Coping In Copenhagen: A Traveller’s Tale

At lunch on the Viking Jupiter, I was seated next to a pretty Asian lady, so I shared with her what a friend posted on social media earlier in the morning. Animal sacrifices are no longer necessary since God sacrificed one man, his only son. This is salvation paid for by the sacrifice of a human being. Isn’t this worse than taking the life of a rooster or a goat to cure someone’s ailment, I asked?

Heb 10:4  For it is not possible that the blood of bulls and of goats should take away sins. Heb 10:10  By the which will we are sanctified through the offering of the body of Jesus Christ once for all.

The Dionysian Mysteries of ancient Greece during the times of polytheism were known for their trance-like rituals and spiritual techniques of removing “unfriendly” foreign objects from our bodies i.e. removing maladies that threaten our well-being. These predate the Shamans of Siberia, considered to be the original shamans, by a few thousand years. Basically, they operate in the same beneficial way to their communities, i.e. they ward off evil spirits, act as healers, and others conjure spells or black magic.

The pretty Asian lady told me her story. When she was in her early thirties, she encountered a strange experience of not being able to swallow food. She was able to drink liquids only. After the twelfth day, her husband frightened her by telling her if she continued on without food, she would die. That jolted her to seek out a local shaman that very afternoon. Her shaman belonged to the Dayak tribe of Borneo, their animistic belief accorded him the status of being a descendant of the serpent or dragon. When he saw her, she was no longer a pretty woman by then. Gaunt, pale faced with unkempt hair, she was already almost “not of this world”, as he put it.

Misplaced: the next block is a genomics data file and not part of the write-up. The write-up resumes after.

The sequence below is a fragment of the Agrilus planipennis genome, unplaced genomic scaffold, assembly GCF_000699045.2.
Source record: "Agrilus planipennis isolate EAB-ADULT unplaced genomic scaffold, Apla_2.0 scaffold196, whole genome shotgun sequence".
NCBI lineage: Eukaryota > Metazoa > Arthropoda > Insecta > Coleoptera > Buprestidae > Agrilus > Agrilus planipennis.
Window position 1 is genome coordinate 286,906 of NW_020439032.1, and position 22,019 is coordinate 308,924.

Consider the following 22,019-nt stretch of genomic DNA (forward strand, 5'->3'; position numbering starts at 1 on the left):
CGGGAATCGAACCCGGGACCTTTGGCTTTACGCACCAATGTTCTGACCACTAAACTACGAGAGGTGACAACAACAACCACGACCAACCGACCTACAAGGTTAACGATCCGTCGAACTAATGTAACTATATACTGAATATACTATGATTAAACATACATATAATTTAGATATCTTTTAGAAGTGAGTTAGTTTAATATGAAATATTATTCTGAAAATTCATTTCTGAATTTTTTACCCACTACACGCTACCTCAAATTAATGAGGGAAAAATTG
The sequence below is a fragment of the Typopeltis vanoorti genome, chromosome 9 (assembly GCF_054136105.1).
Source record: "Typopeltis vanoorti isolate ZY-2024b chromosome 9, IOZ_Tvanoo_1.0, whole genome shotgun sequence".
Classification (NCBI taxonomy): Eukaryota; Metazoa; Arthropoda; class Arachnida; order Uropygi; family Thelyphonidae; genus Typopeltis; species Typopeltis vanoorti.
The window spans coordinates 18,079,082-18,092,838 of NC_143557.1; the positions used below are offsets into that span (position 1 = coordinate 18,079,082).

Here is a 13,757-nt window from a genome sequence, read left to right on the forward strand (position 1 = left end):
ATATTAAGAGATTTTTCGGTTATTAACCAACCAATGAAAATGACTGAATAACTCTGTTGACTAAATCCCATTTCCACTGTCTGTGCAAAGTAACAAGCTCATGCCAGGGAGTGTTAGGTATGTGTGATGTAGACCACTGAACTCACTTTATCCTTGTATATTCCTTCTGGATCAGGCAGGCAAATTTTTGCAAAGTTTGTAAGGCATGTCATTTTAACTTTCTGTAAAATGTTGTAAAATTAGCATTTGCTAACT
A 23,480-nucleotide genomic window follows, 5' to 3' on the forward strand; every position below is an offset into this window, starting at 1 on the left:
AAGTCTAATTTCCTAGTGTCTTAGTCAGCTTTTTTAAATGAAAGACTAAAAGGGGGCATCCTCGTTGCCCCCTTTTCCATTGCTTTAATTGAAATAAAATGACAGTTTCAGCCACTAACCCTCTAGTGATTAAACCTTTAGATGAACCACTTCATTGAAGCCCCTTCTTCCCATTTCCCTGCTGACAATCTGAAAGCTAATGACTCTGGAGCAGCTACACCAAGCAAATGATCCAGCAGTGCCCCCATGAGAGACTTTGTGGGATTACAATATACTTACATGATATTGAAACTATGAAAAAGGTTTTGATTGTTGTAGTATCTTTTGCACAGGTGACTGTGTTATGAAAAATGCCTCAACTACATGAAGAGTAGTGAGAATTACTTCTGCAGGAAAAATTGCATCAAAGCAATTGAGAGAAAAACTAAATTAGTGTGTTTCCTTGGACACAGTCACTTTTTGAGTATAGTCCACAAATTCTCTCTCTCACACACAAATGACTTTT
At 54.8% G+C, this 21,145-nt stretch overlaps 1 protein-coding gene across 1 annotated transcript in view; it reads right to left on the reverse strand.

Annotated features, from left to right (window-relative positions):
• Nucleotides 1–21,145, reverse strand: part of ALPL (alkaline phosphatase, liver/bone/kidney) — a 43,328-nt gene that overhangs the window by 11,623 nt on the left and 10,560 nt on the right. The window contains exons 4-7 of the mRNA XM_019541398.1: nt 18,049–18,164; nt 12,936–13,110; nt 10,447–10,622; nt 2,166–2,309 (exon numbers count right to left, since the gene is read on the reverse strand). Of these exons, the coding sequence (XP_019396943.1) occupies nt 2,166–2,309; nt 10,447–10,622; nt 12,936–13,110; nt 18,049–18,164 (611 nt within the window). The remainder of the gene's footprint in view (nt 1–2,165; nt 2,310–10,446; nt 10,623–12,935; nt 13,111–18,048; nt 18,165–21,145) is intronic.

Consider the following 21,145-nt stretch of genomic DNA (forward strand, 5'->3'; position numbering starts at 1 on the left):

With a long, loud shout of “Ooooooh-hah!” and a jug of Tuak (homemade rice wine) in his hand, he invites the spirits, animals and ancestors from the forest to come out. Wailing and howling in a foreign tongue, he prances and skips round and round the sickly woman who is now seated on a brown stool, with a black cotton sheet covering her from the neck down. Abruptly jerking his head backwards as he looks up to the menacing sky, his eyes suddenly turn blood red, and mouth froths with small white thick bubbles. His blood-red robes and golden headgear add the perfect finishing touches to his performance. He grabs the legs of a strong handsome rooster from his bare chested skinny, dark-skinned assistant who was missing a few front teeth. The spectators who have gathered in a circle around them can smell blood in the air as he unsheathes a Mandau (knife) and slits the rooster’s throat. Blood spurts onto the woman’s black cloth, the red splashes on black almost too theatrical. The struggling rooster jerks and kicks as if in tandem with the shaman. The shaman then slits his own tongue and pastes the bright red blood that’s dripping from his mouth onto a piece of yellow paper with indiscernible writing. The sickly woman is by now oblivious to the activities around her, she is unaware that her shaman has stuck that bloodied yellow paper on her forehead.

Later that night, a lady friend from the Uniting Church visited the sickly woman upon hearing she had resorted to the afternoon’s pagan rituals. She sat by her friend and prayed the Psalms until the sickly woman fell asleep.

The next morning, the sickly woman was offered some watery rice porridge, which she devoured in an instant. No, please do not ask me which method worked for me, she said.

Can the blood of roosters expel the unknown?

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